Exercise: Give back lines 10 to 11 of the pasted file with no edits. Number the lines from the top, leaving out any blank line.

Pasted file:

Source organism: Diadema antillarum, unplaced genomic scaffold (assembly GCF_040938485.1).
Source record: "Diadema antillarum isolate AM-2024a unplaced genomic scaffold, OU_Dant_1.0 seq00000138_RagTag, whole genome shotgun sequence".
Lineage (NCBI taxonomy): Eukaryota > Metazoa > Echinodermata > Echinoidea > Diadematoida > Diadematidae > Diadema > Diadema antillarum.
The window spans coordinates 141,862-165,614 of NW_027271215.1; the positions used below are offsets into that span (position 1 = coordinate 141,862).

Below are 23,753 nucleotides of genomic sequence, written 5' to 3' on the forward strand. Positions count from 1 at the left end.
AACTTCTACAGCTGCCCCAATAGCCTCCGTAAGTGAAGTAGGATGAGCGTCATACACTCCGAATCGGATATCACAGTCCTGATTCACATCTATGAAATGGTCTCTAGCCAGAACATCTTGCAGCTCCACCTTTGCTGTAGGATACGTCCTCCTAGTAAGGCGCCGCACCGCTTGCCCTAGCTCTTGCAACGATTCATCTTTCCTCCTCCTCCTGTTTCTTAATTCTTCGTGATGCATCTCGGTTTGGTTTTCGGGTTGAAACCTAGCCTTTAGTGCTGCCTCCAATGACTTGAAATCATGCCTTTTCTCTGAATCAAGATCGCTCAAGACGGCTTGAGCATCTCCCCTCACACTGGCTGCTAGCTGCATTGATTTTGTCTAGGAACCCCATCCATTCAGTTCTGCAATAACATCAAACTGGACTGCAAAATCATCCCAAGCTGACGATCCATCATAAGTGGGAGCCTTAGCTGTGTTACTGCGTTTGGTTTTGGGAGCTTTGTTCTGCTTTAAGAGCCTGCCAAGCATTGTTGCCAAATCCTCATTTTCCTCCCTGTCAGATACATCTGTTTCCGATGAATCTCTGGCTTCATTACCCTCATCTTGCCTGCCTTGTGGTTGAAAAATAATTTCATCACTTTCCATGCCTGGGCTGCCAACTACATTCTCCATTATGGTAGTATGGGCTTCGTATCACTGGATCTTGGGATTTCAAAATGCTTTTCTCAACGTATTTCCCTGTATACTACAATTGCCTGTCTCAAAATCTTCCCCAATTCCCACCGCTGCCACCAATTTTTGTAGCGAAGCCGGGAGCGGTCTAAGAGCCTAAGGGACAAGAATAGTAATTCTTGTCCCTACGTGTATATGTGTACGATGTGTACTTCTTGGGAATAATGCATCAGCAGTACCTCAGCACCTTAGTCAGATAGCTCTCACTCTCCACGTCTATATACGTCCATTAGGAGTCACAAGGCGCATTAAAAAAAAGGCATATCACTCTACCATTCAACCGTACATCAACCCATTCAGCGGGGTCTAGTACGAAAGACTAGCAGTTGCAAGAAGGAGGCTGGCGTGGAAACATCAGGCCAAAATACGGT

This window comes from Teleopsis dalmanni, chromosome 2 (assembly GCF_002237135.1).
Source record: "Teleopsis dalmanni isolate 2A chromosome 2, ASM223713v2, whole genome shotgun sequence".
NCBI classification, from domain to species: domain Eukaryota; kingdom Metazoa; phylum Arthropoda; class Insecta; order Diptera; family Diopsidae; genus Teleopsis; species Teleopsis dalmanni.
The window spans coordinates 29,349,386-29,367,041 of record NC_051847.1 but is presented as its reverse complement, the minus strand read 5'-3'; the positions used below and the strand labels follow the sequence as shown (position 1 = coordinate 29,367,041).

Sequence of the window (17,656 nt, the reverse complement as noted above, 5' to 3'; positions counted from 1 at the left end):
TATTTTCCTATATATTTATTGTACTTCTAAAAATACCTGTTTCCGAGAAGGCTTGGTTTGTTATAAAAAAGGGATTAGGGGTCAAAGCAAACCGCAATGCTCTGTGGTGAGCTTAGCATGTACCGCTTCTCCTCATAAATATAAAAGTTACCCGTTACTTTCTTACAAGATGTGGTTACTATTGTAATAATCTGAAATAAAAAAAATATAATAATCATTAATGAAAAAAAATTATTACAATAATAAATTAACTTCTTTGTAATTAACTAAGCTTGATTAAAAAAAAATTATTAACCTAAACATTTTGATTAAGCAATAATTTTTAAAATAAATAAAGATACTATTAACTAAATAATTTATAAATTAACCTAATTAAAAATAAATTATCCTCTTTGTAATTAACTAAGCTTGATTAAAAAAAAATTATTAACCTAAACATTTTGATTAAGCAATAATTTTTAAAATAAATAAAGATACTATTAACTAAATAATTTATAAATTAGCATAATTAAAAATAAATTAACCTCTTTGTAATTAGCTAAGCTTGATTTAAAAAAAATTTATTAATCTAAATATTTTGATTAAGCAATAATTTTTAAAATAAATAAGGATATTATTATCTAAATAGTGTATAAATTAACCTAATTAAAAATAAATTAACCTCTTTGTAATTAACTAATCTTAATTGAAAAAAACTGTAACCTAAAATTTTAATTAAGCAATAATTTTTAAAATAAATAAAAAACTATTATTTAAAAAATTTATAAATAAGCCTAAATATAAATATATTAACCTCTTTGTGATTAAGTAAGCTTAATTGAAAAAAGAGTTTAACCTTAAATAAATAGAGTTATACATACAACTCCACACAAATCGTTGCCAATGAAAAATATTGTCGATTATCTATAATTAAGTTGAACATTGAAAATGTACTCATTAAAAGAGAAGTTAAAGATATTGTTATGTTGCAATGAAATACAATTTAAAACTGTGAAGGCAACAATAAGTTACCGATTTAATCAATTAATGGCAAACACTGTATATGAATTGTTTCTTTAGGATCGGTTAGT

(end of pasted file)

The window spans coordinates 29,349,386-29,367,041 of record NC_051847.1 but is presented as its reverse complement, the minus strand read 5'-3'; the positions used below and the strand labels follow the sequence as shown (position 1 = coordinate 29,367,041).

Sequence of the window (17,656 nt, the reverse complement as noted above, 5' to 3'; positions counted from 1 at the left end):